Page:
In this post, you’ll learn what is fluid flow in fluid mechanics and types of fluid flow with examples.
Fluid Flow and Types
When a fluid passes through a point or path the various parameters associated with the flow of fluid change in different patterns. In this article, we will study, the classification of different types of fluid flow according to the conditional variance of flow parameters over space and time.
The two common parameters of any fluid flow are the velocity of the fluid particle and the pressure of the fluid under consideration. The flow of liquids can be divided into different patterns based on the variation of flow parameters with time and distance.
The advantage of characterizing the flow of fluids as some pattern helps to analyze it under the appropriate solution paradigm.
Types of Fluid Flow
Following are the 6 different types of fluid flows
- Steady and Unsteady flow
- Uniform and non-uniform flow
- One, two and three-dimensional flow
- Rotational or irrotational flow
- Laminar or Turbulent flow
- Compressible or Incompressible flow
1. Steady and Unsteady Fluid Flow
1. Steady Flow
A steady flow is one in which conditions (velocity, pressure and cross-section) can vary from point to point, but do not change over time.
In real conditions, it is very rare to have such flows with parameters that are absolutely constant over time. The parameters usually change over time but the variance is within a small range such that the average of a particular parameter remains constant for a fixed period of time.
2. Unsteady Flow
If at any point of the fluid, the conditions change over time, the flow is said to be unstable. (In practice there is always a slight difference in velocity and pressure, but if the average values are constant, the flow is assumed to be constant.
A constant flow can be uniform or non-uniform and thus, an unstable flow can also be uniform or non-uniform. For a steady flow, the discharge is constant over time and for uniform flow, the area of the cross-section of the fluid flow through the flow stream is constant.
2. Uniform and Non-Uniform Fluid Flow
1. Uniform Flow
If the flow parameter remains constant with distance along the flow path, then the fluid flow is uniform flow.
For a uniform flow, the area of the cross-section of the flow must remain constant. So a suitable example of uniform flow is the flow of a fluid through a pipeline of constant diameter. And conversely, to this, the flow through a pipeline of variable diameter will be essentially non-uniform.
2. Non-uniform Flow
The fluid flow is non-uniform if the flow parameters change and are varied at different points on the flow path.
If at a given moment, the velocity is not uniform at every point then the flow is non-uniform. (In practice, by this definition, each fluid that flows near a solid boundary will be non-uniform because the fluid at the boundary must have a boundary speed, usually zero. However, the flow is assumed to be uniform if the shape and size of the cross-section of the fluid stream are constant).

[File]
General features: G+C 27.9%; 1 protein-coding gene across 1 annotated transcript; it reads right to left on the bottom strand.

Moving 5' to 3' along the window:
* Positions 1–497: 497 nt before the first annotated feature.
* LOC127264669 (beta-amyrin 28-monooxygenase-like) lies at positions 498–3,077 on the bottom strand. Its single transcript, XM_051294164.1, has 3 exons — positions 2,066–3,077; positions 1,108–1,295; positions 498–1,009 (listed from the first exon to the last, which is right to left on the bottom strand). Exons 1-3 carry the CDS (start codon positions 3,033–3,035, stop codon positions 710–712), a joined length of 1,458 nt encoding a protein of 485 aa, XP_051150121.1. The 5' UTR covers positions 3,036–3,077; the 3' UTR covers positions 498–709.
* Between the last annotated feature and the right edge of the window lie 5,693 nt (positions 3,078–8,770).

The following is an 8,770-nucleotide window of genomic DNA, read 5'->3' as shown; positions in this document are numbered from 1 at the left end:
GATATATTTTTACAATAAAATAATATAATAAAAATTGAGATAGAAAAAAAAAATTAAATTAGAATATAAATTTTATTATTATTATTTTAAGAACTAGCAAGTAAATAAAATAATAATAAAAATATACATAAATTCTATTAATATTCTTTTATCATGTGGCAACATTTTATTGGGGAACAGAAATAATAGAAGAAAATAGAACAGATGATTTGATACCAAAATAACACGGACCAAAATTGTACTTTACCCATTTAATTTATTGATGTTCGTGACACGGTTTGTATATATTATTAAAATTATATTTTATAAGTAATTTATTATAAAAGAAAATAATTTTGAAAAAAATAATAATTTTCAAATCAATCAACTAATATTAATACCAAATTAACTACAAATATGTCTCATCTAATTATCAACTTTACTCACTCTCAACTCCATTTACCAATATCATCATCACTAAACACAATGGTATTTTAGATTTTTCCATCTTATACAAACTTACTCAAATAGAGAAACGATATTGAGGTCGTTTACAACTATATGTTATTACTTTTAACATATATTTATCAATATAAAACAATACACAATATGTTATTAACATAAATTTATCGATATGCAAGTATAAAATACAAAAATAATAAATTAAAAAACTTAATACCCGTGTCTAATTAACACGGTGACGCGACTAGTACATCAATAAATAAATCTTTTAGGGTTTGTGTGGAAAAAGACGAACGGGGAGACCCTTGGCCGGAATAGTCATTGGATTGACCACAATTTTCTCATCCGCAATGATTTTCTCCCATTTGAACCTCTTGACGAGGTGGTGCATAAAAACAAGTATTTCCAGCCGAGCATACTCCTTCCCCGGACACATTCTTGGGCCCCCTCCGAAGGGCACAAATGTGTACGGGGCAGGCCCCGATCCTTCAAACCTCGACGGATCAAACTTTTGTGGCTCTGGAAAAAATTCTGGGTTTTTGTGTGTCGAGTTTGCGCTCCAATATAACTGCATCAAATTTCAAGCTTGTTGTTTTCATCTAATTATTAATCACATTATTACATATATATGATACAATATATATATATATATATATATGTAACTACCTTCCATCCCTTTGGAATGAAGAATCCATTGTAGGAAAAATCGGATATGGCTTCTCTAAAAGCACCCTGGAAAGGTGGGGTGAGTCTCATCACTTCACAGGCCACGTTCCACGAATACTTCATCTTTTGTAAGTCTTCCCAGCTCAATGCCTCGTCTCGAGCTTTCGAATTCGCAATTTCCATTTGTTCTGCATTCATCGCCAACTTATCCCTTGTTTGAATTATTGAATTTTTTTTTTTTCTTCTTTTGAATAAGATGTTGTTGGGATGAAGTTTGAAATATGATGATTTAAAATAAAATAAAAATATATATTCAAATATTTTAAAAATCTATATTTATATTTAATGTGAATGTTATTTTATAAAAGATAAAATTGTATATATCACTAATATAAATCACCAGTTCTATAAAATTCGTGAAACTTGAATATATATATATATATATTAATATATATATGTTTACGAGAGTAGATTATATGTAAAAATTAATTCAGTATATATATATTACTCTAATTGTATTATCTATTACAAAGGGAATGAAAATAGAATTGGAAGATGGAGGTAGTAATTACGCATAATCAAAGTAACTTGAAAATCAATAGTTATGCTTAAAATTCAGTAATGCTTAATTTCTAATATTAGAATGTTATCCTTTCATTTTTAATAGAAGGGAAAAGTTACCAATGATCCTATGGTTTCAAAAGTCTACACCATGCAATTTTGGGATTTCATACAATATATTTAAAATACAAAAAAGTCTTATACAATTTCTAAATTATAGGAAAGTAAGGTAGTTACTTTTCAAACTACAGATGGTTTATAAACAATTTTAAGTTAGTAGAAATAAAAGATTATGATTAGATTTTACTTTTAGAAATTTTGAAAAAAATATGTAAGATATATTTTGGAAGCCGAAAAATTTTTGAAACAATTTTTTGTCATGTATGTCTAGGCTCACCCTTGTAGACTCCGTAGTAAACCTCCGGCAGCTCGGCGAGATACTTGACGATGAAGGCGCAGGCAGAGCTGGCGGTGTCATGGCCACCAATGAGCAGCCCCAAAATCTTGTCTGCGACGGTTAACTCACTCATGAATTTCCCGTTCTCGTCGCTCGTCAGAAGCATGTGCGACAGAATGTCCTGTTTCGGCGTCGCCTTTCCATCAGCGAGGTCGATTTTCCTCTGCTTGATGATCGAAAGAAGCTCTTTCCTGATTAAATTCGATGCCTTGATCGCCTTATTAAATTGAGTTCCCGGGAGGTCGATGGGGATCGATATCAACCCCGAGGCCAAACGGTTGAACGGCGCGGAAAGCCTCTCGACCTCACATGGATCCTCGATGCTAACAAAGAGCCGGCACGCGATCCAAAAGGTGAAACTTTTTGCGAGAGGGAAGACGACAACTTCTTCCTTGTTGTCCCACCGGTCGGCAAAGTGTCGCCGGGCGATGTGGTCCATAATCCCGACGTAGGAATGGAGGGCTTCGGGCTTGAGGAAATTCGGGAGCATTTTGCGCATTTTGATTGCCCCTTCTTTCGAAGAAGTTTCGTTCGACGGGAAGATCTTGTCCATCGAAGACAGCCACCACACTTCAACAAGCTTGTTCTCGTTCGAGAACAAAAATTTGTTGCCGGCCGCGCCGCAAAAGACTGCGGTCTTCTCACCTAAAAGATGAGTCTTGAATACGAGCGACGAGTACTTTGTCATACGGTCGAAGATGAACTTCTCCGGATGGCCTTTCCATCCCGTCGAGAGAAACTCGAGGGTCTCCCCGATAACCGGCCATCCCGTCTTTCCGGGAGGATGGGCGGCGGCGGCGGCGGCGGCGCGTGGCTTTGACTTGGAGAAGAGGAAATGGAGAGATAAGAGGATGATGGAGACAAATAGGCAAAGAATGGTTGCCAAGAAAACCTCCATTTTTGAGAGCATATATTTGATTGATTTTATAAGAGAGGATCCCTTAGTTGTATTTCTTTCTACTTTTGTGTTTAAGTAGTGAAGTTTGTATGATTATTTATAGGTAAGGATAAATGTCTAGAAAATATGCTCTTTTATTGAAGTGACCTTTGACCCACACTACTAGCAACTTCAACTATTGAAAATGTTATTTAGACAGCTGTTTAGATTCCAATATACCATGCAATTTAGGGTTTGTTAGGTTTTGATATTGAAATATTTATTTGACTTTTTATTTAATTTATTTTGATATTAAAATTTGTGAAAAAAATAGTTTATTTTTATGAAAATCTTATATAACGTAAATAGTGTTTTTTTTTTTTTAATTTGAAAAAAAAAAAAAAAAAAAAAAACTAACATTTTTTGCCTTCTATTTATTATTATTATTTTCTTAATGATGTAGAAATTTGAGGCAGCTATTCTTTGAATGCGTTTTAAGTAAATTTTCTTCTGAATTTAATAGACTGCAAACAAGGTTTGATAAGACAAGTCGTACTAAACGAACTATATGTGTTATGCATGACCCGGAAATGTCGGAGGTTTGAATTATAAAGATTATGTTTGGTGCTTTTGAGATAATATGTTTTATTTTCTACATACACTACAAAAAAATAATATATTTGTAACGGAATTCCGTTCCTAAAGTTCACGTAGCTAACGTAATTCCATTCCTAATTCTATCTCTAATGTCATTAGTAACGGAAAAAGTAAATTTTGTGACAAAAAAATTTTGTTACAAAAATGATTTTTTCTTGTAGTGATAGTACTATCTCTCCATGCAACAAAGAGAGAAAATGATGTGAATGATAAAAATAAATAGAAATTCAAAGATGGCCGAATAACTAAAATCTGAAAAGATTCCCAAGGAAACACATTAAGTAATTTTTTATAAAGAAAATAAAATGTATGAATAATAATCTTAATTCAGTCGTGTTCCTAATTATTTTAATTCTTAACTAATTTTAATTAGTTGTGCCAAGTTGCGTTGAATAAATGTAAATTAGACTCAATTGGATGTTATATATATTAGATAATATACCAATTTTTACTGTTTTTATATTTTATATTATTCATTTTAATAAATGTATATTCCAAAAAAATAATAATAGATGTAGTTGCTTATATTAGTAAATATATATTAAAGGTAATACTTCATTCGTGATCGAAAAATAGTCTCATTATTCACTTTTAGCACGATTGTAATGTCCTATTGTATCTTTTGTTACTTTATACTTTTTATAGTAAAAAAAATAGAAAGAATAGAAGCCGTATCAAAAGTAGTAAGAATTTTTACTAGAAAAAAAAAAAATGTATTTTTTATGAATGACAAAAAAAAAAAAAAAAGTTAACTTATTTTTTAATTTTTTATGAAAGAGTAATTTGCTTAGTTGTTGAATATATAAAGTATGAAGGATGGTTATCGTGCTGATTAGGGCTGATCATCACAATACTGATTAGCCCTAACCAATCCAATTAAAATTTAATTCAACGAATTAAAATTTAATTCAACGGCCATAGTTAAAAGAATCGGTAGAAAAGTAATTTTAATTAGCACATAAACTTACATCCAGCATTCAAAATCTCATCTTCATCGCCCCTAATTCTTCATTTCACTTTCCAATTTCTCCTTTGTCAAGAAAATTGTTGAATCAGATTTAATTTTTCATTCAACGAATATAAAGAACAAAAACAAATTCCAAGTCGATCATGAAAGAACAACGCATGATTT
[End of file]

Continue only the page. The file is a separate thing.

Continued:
Read also: Difference Between Hydraulic and Pneumatic
By combining the above we can classify any flow into one of four types:
1. Steady Uniform Flow
Conditions do not change with position in the stream on with time. An example is the flow of water in a pipe of constant diameter at a constant velocity.
2. Steady Non-uniform Flow
The conditions vary from point to point in the stream but do not change over time. For example, the fluid flows in a taping pipe with a constant velocity in the inlet – the velocity will change as you move along the length of the pipe toward the exit.
3. Unsteady Uniform Flow
At a given moment, the conditions are the same at every point in a given time but will change with time. For example, a pipe of constant diameter connected to the pump pumping at a constant rate which is then closed.
4. Unsteady Non-uniform Flow
Every state of the flow may change from point to point and overtime at every point. For example waves in a channel.
3. One, two and Three-dimensional Fluid Flow
Although in general, all fluids flow in three-dimensional form, varying in all directions with pressure and velocity and other flow properties, in many cases the largest change occurs in only two directions or even only in one.
In these cases, changes in the other direction can be effectively ignored so as to make the analysis more straightforward.
1. One-dimensional Flow
The flow is one-dimensional if the flow parameters like velocity, pressure, depth, etc. change only in the direction of flow at a given moment and not across the cross-section.
The flow may be unstable, in this case, the parameter alters in time but is still not across the cross-section. For an example of a one-dimensional flow is the flow in a pipe.
- All flow parameters can be expressed as functions of time and space coordinates only.
- Single space coordination is normally distance measured along the centre-line (not significantly straight) in which the fluid is flowing.
- In fact, the flow is never one dimensional because the viscosity reduces the velocity to zero at the solid boundaries.